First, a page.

dw: the impossible astronaut

I’ve never gotten the complaint about the Eleventh Doctor’s actions at the end of Day of the Moon because the idea that he commits genocide and turns humanity into murderers seems like a fundamental misreading of the entire conflict?

Some dialogue from the episode:

- “They’ve been running your lives for a very long time now, so keep this straight in your head: We are not fighting an alien invasion, we’re leading a revolution. And today, the battle begins.”

- “This world is ours. We have ruled it since the wheel and the fire.”

- “We have ruled your lives since your lives began. You should kill us all on sight, but you will never remember we were even here. Your will is ours.”

- “Because that’s what the Silence do. Think about it. They don’t make anything themselves. They don’t have to. They get other life forms to do it for them. […] Superparasites, standing in the shadows of human history since the very beginning. We know they can influence human behaviour any way they want. If they’ve been doing that on a global scale for thousands of years…”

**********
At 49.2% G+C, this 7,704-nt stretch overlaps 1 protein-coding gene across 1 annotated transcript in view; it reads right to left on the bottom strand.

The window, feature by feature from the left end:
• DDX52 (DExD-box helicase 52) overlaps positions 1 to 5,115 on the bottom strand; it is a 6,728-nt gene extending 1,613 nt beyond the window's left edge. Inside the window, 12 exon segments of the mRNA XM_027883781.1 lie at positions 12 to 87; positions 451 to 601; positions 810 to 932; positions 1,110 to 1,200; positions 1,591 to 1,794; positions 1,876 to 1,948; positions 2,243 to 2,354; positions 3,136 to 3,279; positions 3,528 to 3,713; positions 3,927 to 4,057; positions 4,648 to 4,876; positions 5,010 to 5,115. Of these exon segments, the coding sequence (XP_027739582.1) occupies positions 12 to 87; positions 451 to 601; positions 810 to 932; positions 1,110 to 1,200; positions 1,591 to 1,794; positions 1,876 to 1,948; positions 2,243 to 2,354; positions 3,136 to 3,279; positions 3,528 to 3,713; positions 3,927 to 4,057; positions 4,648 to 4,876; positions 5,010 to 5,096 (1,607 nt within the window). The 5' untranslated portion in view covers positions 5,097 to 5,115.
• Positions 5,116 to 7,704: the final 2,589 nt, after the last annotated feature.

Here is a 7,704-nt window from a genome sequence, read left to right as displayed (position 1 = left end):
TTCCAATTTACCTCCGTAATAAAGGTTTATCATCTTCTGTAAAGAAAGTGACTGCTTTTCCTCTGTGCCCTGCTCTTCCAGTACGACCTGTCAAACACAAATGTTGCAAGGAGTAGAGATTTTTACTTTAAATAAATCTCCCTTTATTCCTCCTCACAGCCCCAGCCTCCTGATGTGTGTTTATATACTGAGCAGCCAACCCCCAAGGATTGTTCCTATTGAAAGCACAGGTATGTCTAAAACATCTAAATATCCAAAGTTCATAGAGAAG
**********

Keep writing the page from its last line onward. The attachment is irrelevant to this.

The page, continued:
The Silence are slavers.

Just to hammer in the point, I feel the need to drop in a quote from the Ninth Doctor in The Long Game…

The Editor: “Well, now, there’s an interesting point. Is a slave a slave if he doesn’t know he’s enslaved?”

The Doctor: “Yes.”

People who are under the influence of the Silence don’t know what they’re doing or why they’re doing it, and the Silence edit themselves out of peoples’ memories as soon as you look away from them.

The Doctor doesn’t “commit genocide” against them, or turn humanity into murderers.

Canton recorded a line of the Silent he tended to the wounds of, who told him “You should kill us all on sight”, which the Doctor used as part of the moon landing broadcast - watched by over half a billion people. That’s… not the entire human race (which numbered over 3.6 billion in 1969).

What it meant was, from that point, any time the Silence attempt to enslave a human (who has that subconscious message from the moon landing), that human fights back.

Not to mention the fact that the Silence were responsible for blowing up the TARDIS and causing the end of the universe in Series 5…